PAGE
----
says proudly. "Simultaneously, we are writing a novel of it, called
The Return of the
Time Machine. It will be a full-sized novel and we hope it is
a big hit."
Pal is planning big things
for his continuation of the classic H. G. Wells tale. "This is actually
how the film will begin," he says, relishing every moment of his
storytelling. "We open it up with The Time Traveler and Weena rushing
back from the future. They're both in The Time Machine. Weena is
pregnant and The Time Traveler wants his son to be born in his own time
period. He's a Victorian, you know, so it has to be a son. He's
very determined about that. He wants his son to be born in his own time,
and his own place. He drives so recklessly and so fast that the machine
hits the wrong moment and place and freezes during the London Blitz of
1943. It cracks, you know? Tumbles and cracks. Weena runs out into the
street in panic. He runs after her to try to protect her from the
bombing with his own body. He gets killed and, then, she gets killed.
The planes leave. And there's a long, long silence. Suddenly, we hear
a baby cry. Then we pan over to the Time Machine and, next to it, is a
1977 version of the machine. A brand-new one. A young man stands there
who looks like both The Time Traveler and Weena. He has just witnessed
the death of his parents and his own birth. That's the way we start! From
then on in, it's the story of the young man trying to find his parents
in the future and warn them not to try to go back in time. Because if
they do, they'll be killed. He would rather not be born than to have his
parents die. Isn't that a great idea?" he asks gleefully.
Pal is a man in love with his art. He's an avowed optimist. But, he's
also a realist... especially when it comes to his filmmaking. "I'm
like a Bulldog," he says. "I never give up, let go, you know?"
Pal's determination on The Time Machine sequel has lasted 17 years! The
original film was released in 1960. "It's taken us so many years
to do this sequel for many reasons," he says matter-of-factly, "the
idea wasn't received very well originally. We had to develop it further.
The original was so successful, it seems odd that no one would want an
immediate sequel. But that's how this business is, eh? They don't realize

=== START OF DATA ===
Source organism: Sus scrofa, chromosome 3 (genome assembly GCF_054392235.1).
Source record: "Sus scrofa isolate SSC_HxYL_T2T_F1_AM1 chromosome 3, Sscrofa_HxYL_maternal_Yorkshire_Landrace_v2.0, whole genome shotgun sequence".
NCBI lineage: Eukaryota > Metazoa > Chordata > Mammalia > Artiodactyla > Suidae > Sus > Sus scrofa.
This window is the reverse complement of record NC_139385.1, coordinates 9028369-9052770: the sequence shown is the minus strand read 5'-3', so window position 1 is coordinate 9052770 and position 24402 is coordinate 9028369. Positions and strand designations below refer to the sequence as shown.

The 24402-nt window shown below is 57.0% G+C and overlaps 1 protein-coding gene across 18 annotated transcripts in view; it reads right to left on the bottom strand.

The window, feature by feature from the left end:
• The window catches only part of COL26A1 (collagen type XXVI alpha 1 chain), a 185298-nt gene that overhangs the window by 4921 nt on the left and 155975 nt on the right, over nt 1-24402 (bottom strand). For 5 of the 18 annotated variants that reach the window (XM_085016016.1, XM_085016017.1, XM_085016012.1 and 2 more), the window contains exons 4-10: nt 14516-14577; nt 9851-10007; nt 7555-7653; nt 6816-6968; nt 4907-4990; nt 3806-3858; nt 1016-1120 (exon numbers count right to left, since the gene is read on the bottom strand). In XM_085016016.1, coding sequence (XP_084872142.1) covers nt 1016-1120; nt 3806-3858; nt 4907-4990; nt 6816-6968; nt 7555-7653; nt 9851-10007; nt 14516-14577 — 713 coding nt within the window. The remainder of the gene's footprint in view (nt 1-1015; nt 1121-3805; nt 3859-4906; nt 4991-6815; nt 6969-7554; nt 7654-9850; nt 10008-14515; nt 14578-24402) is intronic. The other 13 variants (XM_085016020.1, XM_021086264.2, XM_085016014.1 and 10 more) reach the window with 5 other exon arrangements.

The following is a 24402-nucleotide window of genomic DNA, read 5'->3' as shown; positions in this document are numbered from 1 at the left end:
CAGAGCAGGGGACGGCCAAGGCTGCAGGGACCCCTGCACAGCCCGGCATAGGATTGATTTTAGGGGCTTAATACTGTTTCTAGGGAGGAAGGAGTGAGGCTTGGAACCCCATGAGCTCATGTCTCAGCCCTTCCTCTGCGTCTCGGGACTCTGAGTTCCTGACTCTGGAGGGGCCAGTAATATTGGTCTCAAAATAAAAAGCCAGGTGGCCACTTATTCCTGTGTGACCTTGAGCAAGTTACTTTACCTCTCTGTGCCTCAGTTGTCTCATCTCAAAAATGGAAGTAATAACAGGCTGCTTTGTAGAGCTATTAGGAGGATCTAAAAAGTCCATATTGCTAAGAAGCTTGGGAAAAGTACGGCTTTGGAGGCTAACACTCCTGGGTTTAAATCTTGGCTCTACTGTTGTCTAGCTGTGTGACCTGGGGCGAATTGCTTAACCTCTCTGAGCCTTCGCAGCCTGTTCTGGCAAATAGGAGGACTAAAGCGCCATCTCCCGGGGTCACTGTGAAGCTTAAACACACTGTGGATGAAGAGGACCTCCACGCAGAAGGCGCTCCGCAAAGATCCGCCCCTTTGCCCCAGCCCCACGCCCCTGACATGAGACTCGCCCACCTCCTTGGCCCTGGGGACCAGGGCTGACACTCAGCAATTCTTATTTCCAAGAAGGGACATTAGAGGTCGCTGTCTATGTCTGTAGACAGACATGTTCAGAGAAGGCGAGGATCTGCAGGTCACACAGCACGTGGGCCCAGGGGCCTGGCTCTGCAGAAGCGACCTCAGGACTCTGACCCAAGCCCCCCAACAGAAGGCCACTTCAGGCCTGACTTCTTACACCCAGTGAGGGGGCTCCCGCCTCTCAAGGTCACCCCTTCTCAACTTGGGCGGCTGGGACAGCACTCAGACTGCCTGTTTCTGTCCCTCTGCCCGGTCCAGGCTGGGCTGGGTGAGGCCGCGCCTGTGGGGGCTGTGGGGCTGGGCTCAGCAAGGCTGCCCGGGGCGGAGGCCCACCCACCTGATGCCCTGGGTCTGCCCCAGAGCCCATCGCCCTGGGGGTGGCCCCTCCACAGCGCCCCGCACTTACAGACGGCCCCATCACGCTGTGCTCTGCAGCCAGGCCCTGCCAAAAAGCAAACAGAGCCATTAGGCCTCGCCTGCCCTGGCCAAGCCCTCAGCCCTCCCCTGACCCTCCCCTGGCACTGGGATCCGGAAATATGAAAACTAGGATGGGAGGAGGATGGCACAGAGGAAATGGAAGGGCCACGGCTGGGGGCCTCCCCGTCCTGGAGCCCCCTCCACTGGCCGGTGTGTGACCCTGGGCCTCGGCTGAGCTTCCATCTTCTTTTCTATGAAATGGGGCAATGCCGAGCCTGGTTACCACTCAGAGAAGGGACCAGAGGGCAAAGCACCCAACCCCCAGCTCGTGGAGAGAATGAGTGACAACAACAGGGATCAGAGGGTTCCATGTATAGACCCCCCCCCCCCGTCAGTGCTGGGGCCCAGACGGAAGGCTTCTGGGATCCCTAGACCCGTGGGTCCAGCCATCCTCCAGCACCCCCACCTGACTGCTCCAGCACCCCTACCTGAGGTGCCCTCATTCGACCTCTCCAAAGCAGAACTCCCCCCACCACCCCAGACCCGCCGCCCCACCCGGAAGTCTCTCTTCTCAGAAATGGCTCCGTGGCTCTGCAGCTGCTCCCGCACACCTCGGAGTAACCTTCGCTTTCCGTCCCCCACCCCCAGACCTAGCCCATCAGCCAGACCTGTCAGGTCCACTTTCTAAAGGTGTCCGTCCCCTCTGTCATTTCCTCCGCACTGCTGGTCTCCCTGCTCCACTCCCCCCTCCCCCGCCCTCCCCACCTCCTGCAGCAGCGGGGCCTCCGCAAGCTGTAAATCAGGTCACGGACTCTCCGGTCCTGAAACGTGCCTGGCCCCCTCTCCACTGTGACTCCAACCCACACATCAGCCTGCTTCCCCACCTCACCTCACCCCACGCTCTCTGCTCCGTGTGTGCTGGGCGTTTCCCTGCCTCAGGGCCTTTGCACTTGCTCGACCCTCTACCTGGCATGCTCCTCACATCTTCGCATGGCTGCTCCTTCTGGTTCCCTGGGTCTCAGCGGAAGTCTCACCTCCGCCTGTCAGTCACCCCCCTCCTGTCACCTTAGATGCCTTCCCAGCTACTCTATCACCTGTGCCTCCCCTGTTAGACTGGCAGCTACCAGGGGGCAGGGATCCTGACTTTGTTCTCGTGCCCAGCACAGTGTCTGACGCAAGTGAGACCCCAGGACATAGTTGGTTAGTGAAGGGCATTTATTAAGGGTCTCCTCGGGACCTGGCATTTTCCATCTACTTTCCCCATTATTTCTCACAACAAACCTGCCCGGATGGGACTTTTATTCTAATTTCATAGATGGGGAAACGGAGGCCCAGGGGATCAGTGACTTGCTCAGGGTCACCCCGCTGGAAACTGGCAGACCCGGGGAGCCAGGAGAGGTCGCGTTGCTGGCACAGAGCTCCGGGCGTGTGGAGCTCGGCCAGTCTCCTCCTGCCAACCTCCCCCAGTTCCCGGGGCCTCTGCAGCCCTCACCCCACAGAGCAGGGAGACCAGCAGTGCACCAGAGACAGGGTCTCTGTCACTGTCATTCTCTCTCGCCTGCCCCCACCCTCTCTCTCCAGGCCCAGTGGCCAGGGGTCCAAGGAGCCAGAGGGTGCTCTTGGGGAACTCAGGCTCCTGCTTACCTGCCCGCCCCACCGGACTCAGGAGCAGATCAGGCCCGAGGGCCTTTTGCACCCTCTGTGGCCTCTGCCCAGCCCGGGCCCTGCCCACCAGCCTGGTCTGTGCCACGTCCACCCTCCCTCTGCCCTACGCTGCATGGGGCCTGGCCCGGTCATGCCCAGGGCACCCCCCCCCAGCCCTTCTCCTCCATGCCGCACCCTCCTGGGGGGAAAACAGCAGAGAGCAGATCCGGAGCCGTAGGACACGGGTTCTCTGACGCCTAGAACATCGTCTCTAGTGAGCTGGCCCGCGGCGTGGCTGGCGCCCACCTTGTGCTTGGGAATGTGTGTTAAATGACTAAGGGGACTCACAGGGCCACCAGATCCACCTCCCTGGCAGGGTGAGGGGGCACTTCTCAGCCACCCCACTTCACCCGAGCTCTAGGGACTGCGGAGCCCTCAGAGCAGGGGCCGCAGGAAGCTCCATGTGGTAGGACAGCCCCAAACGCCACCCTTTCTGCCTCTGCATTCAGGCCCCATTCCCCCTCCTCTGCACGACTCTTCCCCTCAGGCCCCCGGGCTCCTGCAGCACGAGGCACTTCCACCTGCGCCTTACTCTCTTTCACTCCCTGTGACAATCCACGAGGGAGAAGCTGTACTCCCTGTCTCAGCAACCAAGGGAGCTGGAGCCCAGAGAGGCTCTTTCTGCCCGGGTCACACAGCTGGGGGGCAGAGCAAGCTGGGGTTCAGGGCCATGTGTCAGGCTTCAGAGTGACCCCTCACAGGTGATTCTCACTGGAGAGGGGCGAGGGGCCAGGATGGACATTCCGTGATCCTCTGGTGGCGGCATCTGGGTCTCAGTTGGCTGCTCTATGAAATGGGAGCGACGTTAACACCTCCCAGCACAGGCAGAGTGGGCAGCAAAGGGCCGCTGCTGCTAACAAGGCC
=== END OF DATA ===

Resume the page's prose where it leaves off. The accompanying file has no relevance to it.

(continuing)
how many people want movies like this. There's a ready-made audience out
there. They just never seem to understand. I don't even know how Star
Wars was born, you know. It is all so difficult to start a film like
new book "The
Fifty Greatest Movies Never Made" by Chris Gore features a short
segment on another Pal project that never reached the screen: "The
"A man like George Pal, who wrote, directed, produced, and even
photographed films, had to be something of a sophisticated thinker,"
writes Gore, "and at some point, he decided he'd like to get his
more sophisticated thoughts captured on film. 'The Disappearance' could
have been his vehicle."
basic premise of 'The Disappearance,'" according to Gore, "is
that one day all women disappear from the earth. The men are all alone,
except for the fact that women are really still around; they've just been
caught in some kind of dimensional shift. From their perspective, it's
the men who have vanished. Both men and women, seemingly without counterpart
in the world they had known together, proceed to experience what the world
would be if they were alone."
The playing out of this scenario - by today's standards - is pretty stereotypical:
in the men's world, WW III erupts; in the women's world, planes crash
and equipment hopelessly beyond the ken of women is left "unattended."
Gore states that Pal optioned the Philip
Wylie novel in 1951, but that Paramount was put off by sexual elements
in the novel (the 'male' world remains distinctly heterosexual - but not
so the 'women's' world!) Pal reacquired the rights after he moved to MGM,
which announced the project in 1965, but never officially put the film
into production. According to Gore, "Pal was still actively planning
the film [when]... he died on May 2, 1980, while his movie 'The Voyage
of the Berg' was in production. ('The Voyage of the Berg' also "remains
unfinished and unreleased," according to Gore.)
You can buy Arnold Leibovit's excellent documentary -
and read more about George Pal - at The
Don Brockway, April 22, 2000 (updated October 12, 2004)